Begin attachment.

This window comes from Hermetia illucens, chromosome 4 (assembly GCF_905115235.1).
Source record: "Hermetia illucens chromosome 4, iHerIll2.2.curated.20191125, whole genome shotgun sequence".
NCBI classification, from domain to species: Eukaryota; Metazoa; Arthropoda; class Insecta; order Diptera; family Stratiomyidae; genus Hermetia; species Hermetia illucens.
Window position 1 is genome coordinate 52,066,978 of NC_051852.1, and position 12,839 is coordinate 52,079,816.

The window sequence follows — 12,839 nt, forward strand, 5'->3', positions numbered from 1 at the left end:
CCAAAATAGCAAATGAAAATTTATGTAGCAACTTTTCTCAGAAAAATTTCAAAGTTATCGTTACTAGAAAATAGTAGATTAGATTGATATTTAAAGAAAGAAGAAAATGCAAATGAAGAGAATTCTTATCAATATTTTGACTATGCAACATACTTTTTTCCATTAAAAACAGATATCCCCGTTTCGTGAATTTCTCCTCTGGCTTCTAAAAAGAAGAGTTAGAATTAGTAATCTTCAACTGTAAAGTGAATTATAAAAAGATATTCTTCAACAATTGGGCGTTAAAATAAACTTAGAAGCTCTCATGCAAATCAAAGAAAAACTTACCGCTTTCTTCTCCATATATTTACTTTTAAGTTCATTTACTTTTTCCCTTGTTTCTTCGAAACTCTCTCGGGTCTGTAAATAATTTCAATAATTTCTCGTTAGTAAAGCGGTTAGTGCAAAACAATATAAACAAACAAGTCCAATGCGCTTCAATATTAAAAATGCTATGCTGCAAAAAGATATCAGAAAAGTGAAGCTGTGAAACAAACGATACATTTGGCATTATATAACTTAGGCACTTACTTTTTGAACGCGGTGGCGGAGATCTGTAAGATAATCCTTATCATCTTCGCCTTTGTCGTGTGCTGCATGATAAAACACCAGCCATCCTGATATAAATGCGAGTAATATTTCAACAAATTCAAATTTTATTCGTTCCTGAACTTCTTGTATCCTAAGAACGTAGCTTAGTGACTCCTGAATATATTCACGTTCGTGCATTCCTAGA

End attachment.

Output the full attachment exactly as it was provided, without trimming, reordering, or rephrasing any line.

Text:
This window comes from Hermetia illucens, chromosome 4 (assembly GCF_905115235.1).
Source record: "Hermetia illucens chromosome 4, iHerIll2.2.curated.20191125, whole genome shotgun sequence".
NCBI classification, from domain to species: Eukaryota; Metazoa; Arthropoda; class Insecta; order Diptera; family Stratiomyidae; genus Hermetia; species Hermetia illucens.
Window position 1 is genome coordinate 52,066,978 of NC_051852.1, and position 12,839 is coordinate 52,079,816.

The window sequence follows — 12,839 nt, forward strand, 5'->3', positions numbered from 1 at the left end:
CCAAAATAGCAAATGAAAATTTATGTAGCAACTTTTCTCAGAAAAATTTCAAAGTTATCGTTACTAGAAAATAGTAGATTAGATTGATATTTAAAGAAAGAAGAAAATGCAAATGAAGAGAATTCTTATCAATATTTTGACTATGCAACATACTTTTTTCCATTAAAAACAGATATCCCCGTTTCGTGAATTTCTCCTCTGGCTTCTAAAAAGAAGAGTTAGAATTAGTAATCTTCAACTGTAAAGTGAATTATAAAAAGATATTCTTCAACAATTGGGCGTTAAAATAAACTTAGAAGCTCTCATGCAAATCAAAGAAAAACTTACCGCTTTCTTCTCCATATATTTACTTTTAAGTTCATTTACTTTTTCCCTTGTTTCTTCGAAACTCTCTCGGGTCTGTAAATAATTTCAATAATTTCTCGTTAGTAAAGCGGTTAGTGCAAAACAATATAAACAAACAAGTCCAATGCGCTTCAATATTAAAAATGCTATGCTGCAAAAAGATATCAGAAAAGTGAAGCTGTGAAACAAACGATACATTTGGCATTATATAACTTAGGCACTTACTTTTTGAACGCGGTGGCGGAGATCTGTAAGATAATCCTTATCATCTTCGCCTTTGTCGTGTGCTGCATGATAAAACACCAGCCATCCTGATATAAATGCGAGTAATATTTCAACAAATTCAAATTTTATTCGTTCCTGAACTTCTTGTATCCTAAGAACGTAGCTTAGTGACTCCTGAATATATTCACGTTCGTGCATTCCTAGA